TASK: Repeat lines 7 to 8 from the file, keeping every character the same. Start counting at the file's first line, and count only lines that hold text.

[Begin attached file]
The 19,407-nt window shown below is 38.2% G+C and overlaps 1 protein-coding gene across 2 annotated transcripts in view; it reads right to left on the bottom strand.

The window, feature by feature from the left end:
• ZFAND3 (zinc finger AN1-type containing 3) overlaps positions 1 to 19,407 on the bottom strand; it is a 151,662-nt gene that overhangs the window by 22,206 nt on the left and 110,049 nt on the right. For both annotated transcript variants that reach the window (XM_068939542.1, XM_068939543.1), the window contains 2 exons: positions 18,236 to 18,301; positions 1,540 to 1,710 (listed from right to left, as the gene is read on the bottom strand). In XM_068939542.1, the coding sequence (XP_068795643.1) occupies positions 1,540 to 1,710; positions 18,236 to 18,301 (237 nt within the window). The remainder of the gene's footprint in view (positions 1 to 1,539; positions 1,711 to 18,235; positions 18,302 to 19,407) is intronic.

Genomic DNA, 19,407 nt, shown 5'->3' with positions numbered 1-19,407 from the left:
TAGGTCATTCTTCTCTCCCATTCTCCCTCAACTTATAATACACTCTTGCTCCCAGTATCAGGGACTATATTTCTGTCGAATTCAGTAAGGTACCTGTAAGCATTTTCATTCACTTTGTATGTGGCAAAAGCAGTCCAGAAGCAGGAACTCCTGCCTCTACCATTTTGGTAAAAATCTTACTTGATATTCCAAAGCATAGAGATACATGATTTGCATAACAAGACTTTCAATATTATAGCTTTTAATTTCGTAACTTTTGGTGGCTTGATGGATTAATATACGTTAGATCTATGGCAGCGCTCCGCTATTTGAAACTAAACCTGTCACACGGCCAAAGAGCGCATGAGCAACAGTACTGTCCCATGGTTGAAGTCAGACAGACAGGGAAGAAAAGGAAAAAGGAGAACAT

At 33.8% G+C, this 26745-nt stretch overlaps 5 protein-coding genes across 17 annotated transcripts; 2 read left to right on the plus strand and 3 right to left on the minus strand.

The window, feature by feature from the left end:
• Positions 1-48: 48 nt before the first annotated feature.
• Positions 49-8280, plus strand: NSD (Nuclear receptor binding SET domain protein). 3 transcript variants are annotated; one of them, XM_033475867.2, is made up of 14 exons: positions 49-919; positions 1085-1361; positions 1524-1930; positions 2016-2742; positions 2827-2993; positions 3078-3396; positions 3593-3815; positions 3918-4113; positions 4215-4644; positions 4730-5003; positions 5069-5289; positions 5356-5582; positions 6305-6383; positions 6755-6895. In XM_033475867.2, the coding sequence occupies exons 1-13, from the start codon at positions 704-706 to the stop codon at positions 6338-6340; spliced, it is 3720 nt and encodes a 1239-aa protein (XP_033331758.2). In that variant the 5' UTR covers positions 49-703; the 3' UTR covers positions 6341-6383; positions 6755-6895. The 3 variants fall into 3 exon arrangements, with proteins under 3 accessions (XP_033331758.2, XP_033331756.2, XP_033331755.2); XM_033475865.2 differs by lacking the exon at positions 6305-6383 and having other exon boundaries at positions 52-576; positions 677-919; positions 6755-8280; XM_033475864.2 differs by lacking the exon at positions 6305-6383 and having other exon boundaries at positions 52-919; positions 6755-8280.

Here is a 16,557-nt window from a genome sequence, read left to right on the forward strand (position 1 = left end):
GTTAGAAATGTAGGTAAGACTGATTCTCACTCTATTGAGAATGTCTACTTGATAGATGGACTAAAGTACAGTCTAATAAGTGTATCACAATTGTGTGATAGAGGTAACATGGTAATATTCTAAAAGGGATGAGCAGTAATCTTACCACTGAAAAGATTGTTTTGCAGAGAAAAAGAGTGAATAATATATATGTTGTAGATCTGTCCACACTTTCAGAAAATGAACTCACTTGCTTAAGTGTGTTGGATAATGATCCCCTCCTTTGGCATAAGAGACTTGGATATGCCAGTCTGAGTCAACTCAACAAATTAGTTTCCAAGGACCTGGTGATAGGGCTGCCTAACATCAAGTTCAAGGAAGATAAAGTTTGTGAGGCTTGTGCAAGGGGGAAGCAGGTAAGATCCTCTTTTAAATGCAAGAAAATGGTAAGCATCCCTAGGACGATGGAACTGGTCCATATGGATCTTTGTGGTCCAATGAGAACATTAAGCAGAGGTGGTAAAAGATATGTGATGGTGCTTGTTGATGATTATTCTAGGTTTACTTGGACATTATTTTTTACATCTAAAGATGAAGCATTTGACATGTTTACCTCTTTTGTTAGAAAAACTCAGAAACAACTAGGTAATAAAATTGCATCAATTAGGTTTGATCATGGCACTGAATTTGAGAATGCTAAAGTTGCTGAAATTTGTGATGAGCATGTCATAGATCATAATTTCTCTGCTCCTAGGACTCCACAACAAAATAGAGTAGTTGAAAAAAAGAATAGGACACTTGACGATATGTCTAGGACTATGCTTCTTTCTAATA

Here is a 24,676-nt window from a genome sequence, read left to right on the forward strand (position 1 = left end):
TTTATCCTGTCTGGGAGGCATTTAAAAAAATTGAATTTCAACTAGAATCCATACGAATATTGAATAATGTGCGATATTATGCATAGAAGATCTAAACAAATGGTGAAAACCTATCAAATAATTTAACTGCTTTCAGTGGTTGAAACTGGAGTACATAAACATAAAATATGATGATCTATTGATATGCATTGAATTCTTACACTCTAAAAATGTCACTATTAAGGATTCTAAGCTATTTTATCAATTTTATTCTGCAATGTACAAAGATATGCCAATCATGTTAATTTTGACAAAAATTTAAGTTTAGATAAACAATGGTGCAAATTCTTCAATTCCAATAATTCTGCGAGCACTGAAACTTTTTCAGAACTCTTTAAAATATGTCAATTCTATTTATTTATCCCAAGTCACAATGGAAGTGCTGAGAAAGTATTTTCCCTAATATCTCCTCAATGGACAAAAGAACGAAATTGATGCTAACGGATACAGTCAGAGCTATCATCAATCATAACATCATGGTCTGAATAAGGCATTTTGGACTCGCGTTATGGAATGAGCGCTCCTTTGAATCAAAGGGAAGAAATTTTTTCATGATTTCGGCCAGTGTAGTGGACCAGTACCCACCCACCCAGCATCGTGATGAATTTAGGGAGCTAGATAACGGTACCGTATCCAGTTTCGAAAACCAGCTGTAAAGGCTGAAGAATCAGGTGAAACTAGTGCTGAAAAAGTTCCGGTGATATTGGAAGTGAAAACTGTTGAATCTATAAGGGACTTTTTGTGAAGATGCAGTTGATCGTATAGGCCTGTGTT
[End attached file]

The window, feature by feature from the left end:
• Positions 1-48: 48 nt before the first annotated feature.